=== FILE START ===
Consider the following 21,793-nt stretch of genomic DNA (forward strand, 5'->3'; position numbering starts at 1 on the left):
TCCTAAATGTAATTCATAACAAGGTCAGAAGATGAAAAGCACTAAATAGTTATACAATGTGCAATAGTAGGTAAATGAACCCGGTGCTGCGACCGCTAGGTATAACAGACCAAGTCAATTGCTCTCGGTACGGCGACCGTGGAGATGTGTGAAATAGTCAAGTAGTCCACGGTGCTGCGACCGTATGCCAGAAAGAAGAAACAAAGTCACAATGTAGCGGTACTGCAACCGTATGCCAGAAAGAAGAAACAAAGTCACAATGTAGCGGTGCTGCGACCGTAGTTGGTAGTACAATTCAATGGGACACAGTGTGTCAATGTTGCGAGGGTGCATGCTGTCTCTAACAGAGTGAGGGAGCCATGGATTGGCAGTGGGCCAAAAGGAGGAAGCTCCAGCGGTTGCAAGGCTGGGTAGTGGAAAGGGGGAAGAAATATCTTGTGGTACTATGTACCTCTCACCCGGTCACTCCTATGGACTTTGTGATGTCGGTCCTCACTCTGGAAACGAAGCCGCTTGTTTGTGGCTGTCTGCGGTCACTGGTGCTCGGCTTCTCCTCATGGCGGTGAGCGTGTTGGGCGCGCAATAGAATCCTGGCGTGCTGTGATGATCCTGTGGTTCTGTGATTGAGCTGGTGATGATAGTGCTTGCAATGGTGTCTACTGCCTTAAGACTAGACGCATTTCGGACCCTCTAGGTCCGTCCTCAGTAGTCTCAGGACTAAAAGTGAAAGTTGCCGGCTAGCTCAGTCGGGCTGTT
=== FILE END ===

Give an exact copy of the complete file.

Consider the following 21,793-nt stretch of genomic DNA (forward strand, 5'->3'; position numbering starts at 1 on the left):
TCCTAAATGTAATTCATAACAAGGTCAGAAGATGAAAAGCACTAAATAGTTATACAATGTGCAATAGTAGGTAAATGAACCCGGTGCTGCGACCGCTAGGTATAACAGACCAAGTCAATTGCTCTCGGTACGGCGACCGTGGAGATGTGTGAAATAGTCAAGTAGTCCACGGTGCTGCGACCGTATGCCAGAAAGAAGAAACAAAGTCACAATGTAGCGGTACTGCAACCGTATGCCAGAAAGAAGAAACAAAGTCACAATGTAGCGGTGCTGCGACCGTAGTTGGTAGTACAATTCAATGGGACACAGTGTGTCAATGTTGCGAGGGTGCATGCTGTCTCTAACAGAGTGAGGGAGCCATGGATTGGCAGTGGGCCAAAAGGAGGAAGCTCCAGCGGTTGCAAGGCTGGGTAGTGGAAAGGGGGAAGAAATATCTTGTGGTACTATGTACCTCTCACCCGGTCACTCCTATGGACTTTGTGATGTCGGTCCTCACTCTGGAAACGAAGCCGCTTGTTTGTGGCTGTCTGCGGTCACTGGTGCTCGGCTTCTCCTCATGGCGGTGAGCGTGTTGGGCGCGCAATAGAATCCTGGCGTGCTGTGATGATCCTGTGGTTCTGTGATTGAGCTGGTGATGATAGTGCTTGCAATGGTGTCTACTGCCTTAAGACTAGACGCATTTCGGACCCTCTAGGTCCGTCCTCAGTAGTCTCAGGACTAAAAGTGAAAGTTGCCGGCTAGCTCAGTCGGGCTGTT